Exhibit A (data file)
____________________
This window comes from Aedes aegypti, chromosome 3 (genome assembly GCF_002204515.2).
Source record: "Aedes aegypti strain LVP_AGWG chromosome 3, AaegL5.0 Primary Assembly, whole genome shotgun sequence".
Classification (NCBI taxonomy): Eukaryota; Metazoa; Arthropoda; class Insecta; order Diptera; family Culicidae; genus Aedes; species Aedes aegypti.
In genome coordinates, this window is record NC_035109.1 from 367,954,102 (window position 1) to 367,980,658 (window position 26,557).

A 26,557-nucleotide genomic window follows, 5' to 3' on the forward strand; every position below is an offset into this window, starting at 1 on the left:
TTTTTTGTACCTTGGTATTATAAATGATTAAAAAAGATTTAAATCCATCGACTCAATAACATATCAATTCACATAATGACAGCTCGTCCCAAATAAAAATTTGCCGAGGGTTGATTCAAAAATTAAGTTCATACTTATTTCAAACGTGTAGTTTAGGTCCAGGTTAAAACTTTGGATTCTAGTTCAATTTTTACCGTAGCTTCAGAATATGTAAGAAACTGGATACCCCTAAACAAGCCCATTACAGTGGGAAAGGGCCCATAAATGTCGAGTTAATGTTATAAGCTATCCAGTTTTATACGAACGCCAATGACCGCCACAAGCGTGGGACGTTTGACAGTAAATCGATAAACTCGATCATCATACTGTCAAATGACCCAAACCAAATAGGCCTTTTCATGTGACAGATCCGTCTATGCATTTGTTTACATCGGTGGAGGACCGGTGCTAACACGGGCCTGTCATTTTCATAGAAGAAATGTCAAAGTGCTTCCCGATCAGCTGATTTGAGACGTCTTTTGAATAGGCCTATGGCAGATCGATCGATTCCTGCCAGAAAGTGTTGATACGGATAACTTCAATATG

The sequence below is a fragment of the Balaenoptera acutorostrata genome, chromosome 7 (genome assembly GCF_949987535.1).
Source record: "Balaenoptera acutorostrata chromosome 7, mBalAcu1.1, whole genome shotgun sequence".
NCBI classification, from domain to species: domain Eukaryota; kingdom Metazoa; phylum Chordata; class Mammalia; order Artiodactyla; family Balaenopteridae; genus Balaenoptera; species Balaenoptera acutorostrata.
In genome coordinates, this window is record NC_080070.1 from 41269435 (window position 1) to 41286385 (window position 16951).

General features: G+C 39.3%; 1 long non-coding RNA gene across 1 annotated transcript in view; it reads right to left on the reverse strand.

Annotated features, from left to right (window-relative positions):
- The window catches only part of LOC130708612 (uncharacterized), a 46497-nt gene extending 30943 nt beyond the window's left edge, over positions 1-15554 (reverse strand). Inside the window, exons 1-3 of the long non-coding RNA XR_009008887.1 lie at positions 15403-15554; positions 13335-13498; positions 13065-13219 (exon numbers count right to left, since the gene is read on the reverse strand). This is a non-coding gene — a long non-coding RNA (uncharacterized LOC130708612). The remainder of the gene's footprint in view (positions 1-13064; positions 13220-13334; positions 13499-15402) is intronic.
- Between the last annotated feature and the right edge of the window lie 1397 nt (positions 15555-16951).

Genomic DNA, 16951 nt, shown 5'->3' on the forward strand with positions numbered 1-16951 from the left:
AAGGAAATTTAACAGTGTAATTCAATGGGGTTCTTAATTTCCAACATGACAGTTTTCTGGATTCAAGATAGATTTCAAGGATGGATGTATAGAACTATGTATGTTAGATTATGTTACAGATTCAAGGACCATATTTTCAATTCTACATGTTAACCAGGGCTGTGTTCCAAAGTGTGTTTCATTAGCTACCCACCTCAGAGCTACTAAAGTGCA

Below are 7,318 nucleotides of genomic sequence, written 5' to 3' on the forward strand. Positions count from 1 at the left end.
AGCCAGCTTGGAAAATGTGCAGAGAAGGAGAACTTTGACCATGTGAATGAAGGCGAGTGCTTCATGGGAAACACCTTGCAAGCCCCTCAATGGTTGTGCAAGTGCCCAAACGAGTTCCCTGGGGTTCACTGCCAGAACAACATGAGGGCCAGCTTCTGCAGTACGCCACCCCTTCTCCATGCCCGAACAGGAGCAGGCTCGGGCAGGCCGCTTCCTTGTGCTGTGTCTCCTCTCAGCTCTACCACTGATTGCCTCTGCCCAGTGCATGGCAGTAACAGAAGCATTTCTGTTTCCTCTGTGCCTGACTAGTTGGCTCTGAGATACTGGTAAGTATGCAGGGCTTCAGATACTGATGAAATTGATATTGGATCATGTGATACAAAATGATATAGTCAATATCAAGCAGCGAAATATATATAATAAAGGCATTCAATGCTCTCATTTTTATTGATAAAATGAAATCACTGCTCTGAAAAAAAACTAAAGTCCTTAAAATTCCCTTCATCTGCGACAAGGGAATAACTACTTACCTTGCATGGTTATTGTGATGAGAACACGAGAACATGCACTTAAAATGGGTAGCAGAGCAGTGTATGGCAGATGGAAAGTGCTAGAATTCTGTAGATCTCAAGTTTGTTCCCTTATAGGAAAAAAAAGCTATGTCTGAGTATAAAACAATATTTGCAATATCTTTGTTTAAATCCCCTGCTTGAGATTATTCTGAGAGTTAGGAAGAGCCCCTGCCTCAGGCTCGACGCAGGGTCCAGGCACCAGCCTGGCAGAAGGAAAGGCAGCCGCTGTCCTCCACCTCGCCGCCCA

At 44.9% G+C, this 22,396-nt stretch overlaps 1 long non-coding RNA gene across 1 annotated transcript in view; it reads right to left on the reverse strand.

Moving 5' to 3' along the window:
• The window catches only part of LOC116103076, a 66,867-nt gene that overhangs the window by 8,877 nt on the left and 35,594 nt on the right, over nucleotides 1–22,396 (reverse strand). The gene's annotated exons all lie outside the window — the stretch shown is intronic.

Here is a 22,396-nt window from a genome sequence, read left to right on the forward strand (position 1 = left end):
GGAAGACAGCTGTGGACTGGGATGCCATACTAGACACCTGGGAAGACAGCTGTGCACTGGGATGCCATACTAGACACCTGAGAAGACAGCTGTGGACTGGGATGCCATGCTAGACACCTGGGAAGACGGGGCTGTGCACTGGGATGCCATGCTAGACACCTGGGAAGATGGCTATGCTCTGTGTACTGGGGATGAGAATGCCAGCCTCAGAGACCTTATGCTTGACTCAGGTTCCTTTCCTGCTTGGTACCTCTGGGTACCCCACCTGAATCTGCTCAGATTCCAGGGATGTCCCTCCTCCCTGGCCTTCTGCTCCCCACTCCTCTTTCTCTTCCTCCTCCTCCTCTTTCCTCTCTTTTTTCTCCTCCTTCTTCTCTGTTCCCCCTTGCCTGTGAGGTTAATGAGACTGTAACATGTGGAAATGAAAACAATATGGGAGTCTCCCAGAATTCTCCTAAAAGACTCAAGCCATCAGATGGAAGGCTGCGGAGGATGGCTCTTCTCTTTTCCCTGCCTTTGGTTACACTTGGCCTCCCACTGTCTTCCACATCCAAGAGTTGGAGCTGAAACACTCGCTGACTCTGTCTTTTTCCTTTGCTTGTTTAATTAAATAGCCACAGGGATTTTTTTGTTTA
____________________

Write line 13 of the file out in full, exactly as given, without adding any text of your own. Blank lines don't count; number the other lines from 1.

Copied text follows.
- The window catches only part of LOC130708612 (uncharacterized), a 46497-nt gene extending 30943 nt beyond the window's left edge, over positions 1-15554 (reverse strand). Inside the window, exons 1-3 of the long non-coding RNA XR_009008887.1 lie at positions 15403-15554; positions 13335-13498; positions 13065-13219 (exon numbers count right to left, since the gene is read on the reverse strand). This is a non-coding gene — a long non-coding RNA (uncharacterized LOC130708612). The remainder of the gene's footprint in view (positions 1-13064; positions 13220-13334; positions 13499-15402) is intronic.